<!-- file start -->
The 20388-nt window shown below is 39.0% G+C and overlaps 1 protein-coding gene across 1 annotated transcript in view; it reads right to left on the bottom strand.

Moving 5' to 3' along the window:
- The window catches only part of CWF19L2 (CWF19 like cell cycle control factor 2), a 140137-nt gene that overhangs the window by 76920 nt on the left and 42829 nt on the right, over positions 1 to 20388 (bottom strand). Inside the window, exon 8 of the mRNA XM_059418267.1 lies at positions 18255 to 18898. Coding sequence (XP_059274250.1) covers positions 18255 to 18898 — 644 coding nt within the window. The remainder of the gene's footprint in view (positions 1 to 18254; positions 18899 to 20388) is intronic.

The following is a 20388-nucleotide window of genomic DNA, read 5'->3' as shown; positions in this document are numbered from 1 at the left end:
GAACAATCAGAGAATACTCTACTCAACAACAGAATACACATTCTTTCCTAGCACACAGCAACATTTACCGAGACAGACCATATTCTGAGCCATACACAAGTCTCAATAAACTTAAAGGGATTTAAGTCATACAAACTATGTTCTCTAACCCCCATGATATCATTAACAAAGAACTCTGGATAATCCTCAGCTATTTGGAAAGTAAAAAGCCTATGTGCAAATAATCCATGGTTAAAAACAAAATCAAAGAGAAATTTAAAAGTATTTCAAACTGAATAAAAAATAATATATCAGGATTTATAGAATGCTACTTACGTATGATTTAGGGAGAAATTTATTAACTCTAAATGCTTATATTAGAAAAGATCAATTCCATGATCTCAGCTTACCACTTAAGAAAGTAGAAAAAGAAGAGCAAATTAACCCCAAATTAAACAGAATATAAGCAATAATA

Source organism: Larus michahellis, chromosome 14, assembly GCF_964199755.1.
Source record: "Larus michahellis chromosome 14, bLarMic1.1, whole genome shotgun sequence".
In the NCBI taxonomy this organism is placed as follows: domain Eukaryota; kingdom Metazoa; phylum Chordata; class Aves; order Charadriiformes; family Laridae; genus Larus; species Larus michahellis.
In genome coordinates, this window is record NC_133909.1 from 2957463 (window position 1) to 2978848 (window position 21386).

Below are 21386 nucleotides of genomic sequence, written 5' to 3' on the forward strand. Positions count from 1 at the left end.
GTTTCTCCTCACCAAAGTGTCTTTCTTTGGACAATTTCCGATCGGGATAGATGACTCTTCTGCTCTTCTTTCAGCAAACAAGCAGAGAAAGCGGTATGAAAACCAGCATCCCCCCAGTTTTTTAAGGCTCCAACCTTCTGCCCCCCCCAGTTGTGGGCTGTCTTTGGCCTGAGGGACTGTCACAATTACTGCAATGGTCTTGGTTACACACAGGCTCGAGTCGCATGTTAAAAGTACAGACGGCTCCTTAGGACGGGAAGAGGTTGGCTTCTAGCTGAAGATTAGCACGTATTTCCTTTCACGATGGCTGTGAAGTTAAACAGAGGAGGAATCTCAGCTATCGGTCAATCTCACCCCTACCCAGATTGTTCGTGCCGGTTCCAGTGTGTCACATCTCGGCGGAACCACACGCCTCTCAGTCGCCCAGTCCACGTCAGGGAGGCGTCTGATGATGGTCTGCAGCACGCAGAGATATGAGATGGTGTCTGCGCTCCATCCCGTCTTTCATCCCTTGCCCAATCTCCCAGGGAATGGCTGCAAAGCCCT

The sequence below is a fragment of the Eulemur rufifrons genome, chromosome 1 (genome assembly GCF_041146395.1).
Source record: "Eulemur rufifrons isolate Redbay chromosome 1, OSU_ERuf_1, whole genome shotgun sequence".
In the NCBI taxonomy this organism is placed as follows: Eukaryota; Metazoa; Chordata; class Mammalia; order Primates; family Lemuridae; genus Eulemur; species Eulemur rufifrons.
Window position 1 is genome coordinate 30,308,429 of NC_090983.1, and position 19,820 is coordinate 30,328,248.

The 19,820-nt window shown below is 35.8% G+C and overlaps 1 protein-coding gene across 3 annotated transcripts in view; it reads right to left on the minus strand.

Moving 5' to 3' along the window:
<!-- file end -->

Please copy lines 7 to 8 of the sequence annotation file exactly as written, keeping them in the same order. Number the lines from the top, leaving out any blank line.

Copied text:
Source record: "Larus michahellis chromosome 14, bLarMic1.1, whole genome shotgun sequence".
In the NCBI taxonomy this organism is placed as follows: domain Eukaryota; kingdom Metazoa; phylum Chordata; class Aves; order Charadriiformes; family Laridae; genus Larus; species Larus michahellis.